Despite it being a universal experience, sadly, it’s still taboo to talk openly about death and bereavement in our society. So, when anyone does reveal they’re struggling, it’s often considered a radical act. Today, former England football captain Rio Ferdinand is being hailed as a hero for opening up about his struggle to cope after the death of his wife in a moving documentary.
Rio Ferdinand: Being Mum and Dad aired on BBC One last night and has attracted widespread praise from fans, celebrities and public figures alike. Don’t worry if you missed it, the hour-long programme is available to watch on BBC iPlayer – and we recommend you do.
Since Ferdinand lost his wife Rebecca, 34, to breast cancer in May 2015 after she was diagnosed for a second time, he has been raising their three children without her. They were aged four, six and nine at the time of her death.
The heartbreaking documentary shows Ferdinand opening up about the struggle to deal with his feelings and sees him meeting other families coping with bereavement. He also mentions the difficulty of trying to console his children while dealing with his own pain.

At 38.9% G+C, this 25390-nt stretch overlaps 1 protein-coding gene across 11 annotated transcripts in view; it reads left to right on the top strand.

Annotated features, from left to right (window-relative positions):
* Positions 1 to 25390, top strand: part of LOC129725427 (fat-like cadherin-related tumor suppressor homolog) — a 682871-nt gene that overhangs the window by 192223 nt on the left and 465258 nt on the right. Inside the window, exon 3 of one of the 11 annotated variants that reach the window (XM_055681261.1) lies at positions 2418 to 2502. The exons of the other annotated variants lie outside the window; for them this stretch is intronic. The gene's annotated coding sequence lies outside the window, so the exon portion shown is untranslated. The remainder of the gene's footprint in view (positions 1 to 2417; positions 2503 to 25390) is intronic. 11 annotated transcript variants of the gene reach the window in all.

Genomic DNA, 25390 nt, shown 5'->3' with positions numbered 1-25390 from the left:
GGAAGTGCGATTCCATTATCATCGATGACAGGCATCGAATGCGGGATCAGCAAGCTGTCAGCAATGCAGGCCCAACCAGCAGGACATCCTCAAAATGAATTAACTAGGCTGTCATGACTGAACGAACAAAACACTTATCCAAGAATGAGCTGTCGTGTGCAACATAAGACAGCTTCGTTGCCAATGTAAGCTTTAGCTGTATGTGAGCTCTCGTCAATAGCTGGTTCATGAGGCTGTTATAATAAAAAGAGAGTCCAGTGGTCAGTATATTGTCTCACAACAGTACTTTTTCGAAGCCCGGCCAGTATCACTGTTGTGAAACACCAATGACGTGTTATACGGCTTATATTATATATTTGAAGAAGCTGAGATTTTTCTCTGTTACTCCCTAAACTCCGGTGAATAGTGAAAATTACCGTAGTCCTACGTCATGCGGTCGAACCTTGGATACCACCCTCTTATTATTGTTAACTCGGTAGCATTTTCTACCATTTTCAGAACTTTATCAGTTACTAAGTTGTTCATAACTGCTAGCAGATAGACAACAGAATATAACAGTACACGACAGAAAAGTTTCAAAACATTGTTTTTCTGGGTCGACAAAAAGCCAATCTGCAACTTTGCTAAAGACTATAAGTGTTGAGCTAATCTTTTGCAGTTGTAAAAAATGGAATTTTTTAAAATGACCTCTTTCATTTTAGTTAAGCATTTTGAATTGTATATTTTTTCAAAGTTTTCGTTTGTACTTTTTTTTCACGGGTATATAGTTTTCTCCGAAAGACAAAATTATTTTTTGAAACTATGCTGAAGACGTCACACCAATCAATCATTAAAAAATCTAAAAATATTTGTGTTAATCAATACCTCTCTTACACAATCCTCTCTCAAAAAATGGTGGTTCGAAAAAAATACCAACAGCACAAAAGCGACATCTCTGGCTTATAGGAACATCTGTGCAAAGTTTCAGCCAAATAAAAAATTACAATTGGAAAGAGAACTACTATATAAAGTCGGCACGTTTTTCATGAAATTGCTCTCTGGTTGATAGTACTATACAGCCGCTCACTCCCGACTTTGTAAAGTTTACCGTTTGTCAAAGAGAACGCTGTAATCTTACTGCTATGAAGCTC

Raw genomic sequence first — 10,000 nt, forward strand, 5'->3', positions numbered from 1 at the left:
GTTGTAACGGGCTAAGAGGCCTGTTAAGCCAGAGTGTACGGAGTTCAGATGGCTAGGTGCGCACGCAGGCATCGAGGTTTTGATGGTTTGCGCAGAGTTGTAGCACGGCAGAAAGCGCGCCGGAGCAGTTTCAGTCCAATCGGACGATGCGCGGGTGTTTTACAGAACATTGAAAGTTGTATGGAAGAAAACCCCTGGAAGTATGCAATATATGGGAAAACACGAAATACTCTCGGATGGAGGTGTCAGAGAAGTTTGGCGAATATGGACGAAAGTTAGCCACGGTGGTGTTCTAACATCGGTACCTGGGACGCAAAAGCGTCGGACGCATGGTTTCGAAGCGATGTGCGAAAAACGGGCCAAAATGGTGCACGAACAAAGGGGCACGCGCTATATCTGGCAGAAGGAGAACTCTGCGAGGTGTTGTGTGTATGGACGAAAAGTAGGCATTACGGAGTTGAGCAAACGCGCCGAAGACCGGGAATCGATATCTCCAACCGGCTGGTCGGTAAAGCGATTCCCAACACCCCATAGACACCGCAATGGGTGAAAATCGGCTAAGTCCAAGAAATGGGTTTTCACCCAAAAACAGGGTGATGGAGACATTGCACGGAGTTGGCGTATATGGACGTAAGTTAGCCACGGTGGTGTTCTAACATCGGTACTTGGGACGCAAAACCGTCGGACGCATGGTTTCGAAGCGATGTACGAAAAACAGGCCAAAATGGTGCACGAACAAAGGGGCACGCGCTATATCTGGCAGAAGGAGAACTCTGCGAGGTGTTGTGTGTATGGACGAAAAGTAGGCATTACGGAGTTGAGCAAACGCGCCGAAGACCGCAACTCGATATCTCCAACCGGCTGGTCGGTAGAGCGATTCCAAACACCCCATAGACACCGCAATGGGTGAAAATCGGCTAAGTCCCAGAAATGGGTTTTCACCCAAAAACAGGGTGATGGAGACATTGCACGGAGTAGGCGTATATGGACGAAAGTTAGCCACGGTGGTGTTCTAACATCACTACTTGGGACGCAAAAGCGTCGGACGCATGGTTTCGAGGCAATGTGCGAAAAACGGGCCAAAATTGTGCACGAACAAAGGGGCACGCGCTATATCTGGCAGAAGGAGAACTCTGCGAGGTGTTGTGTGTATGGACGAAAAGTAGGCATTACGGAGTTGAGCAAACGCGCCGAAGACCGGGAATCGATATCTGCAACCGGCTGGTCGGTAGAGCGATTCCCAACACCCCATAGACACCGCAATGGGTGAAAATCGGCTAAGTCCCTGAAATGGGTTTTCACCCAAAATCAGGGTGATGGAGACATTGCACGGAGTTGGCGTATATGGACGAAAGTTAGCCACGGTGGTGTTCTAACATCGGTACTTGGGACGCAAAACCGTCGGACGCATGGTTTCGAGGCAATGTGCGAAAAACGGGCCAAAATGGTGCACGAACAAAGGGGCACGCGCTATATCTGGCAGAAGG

In one moving clip, Ferdinand reveals he has found it hard to talk about his grief. “At this point I just ain’t into seeing a therapist,” he says. “Feelings and emotions ain’t something that I’m good at speaking about.” Referring to Rebecca, he later says, “She’ll come into my head and I’ll try and put it in a box… and try and get on with something.”
Ferdinand also admitted that he can now understand why people contemplate suicide after loss and has spoken previously about his drinking in the months following Rebecca's death. Considering that suicide is the leading cause of death among young people between 20-34 years in the UK, and is notably higher among men, we cannot underestimate how important it is for a man of Ferdinand's stature to be talking about it so honestly.
Celebrities and public figures rushed to Twitter to commend Ferdinand for his bravery in opening up about his experience.
The powerful programme also left viewers in tears and had many re-evaluating their own lives.
Ferdinand said the three months Rebecca spent in hospital were “incredibly difficult” and that he felt “almost betrayed by the diagnosis… because you think, 'you got it once, you are not going to get it again, surely'”. He added: "You feel like, how can you get that type of luck. You don't think the worst-case scenario can happen."